Does authenticity help?

Poladian L (2013) Does authenticity help in engaging life sciences students in mathematical models? IJMEST, 44, 865-876)

The latest special issue of the International Journal of Mathematical Education in Science and Technology (IJMEST) has a collection of papers focussing on Quantitative Skills in Science.  This particular paper caught my eye as I had been thinking about this issue of authenticity in teaching maths for biologists. What exactly constitutes authenticity? Is it in the content of the course, i.e. using biological examples to embed the mathematics or is it in the teacher, i.e. someone who uses maths within biological research? Or perhaps it is both?

Poladian tracks the move in traditional mathematics service courses towards situating the maths within realistic and relevant scenarios. But what Poladian points out, and what I think is missing from a lot of maths for biologists courses and textbooks, is the idea of teaching through mathematical modelling, showing that the processes of modelling are of greatest importance and using modelling as the central theme of the course. These processes include developing tools which can interpret and solve a real-life problem and making connections between concepts and procedures. An interesting example of this is described: using the same model in two different situations (spread of an epidemic and population growth in an ecological niche) and two different models for one biological scenario. This allows students to see the mathematics that underpins the biology.

The paper describes ways in which ideas relating to authenticity and realism were developed and implemented in a first year compulsory maths service course for life sciences students at the University of Sydney. It was a follow-on module from an Applications of Calculus course and focussed on models based on differential or difference equations for students intending to major in biology, psychology or medical sciences. Authentic contexts included examples from ecology, pharmacology and epidemiology and did not include many of the usual physics-based examples such as springs, pulleys and motion. Interestingly the mathematics was shown in both context and in context free forms. Student survey responses showed that many students were positive about the choice of contexts and this helped some, though not all, students to see the relevance.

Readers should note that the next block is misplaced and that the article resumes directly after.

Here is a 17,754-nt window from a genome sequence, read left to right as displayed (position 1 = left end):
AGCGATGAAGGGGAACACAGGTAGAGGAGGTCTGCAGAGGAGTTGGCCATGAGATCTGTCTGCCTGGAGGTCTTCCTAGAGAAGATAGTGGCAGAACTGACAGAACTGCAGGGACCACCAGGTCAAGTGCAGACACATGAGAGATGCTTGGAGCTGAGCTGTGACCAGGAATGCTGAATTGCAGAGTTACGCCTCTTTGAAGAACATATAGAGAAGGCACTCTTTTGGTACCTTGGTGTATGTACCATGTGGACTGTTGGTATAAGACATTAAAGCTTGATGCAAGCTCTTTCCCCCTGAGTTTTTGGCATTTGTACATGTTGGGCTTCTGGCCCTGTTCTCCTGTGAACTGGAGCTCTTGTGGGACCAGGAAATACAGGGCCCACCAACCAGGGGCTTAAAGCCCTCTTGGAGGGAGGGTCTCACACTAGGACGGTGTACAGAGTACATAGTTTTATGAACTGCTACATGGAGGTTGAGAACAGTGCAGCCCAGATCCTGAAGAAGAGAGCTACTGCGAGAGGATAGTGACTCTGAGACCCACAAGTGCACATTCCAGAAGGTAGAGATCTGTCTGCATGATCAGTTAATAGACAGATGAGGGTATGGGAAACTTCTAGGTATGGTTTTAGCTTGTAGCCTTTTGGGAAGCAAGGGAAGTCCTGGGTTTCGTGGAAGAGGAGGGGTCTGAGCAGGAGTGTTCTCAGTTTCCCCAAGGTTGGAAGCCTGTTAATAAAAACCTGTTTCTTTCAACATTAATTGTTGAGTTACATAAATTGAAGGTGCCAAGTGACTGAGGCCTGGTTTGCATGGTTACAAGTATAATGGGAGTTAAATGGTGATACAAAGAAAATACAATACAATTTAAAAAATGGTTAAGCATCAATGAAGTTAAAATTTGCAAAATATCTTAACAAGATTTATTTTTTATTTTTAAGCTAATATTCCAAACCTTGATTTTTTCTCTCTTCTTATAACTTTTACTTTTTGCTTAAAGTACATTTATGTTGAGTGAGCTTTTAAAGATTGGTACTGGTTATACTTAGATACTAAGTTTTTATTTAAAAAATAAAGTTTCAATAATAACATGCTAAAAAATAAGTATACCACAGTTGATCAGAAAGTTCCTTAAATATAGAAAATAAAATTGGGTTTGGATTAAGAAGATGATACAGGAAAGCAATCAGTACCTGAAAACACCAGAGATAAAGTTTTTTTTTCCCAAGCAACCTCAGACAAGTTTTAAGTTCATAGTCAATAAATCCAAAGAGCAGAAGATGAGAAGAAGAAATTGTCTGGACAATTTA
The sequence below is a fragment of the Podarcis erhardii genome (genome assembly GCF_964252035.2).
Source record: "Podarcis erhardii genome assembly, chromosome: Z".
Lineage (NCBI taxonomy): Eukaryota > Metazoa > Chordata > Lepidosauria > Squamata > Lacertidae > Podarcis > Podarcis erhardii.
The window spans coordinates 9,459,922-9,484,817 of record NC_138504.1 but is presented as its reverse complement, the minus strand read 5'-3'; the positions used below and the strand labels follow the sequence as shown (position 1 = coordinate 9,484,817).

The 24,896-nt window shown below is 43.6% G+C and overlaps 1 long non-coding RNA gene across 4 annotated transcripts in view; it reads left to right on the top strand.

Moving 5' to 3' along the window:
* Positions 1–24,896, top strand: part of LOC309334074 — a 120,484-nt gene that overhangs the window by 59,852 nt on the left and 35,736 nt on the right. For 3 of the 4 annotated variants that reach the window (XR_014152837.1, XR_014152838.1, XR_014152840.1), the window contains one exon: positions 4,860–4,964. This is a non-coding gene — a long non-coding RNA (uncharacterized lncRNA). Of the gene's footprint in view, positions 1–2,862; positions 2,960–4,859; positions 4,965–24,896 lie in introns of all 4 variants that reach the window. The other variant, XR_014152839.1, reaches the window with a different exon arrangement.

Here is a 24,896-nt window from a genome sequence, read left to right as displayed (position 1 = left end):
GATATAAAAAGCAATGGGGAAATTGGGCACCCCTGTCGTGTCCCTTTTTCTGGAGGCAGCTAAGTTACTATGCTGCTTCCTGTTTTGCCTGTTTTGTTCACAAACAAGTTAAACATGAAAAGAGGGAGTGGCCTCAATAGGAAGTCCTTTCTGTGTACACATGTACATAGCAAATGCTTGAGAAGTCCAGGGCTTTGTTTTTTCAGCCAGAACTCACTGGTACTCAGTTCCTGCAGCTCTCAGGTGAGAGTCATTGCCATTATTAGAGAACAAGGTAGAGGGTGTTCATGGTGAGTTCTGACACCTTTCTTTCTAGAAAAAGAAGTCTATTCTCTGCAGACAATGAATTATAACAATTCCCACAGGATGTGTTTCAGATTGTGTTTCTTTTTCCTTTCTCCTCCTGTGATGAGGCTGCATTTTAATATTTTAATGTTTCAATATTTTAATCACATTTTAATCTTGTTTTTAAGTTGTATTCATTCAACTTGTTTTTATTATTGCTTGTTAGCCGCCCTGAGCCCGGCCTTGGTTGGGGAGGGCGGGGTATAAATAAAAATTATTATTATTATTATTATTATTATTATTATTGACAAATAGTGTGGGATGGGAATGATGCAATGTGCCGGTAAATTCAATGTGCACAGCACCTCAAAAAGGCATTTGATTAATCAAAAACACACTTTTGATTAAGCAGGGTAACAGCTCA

In addition to this choice of authentic contexts there was clearly a contribution at a more emotional level. The enthusiasm of the lecturer and his ability to make connections with current research and items in the newspapers were also important. This suggests that, in order to teach mathematics for biology students, a mathematician needs to show enthusiasm for the biology and the potential for mathematics to enhance biological research.

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About JennyAKoenig

I specialise in science education and communication. Projects have included maths education for bioscientists, study skills for scientists with specific learning difficulties and pharmacology: bringing the science behind how medicines work (or don't!) to a wider audience. I have a PhD in Pharmacology from the University of Cambridge and a BSc (Hons 1) from the University of Sydney. Until Sept 2015 I divided my time between my science education and communication consultancy Science ETC (see www.sci-etc.co.uk) and teaching at Lucy Cavendish College (where I was a Fellow). I am now a secondary science and maths teacher.
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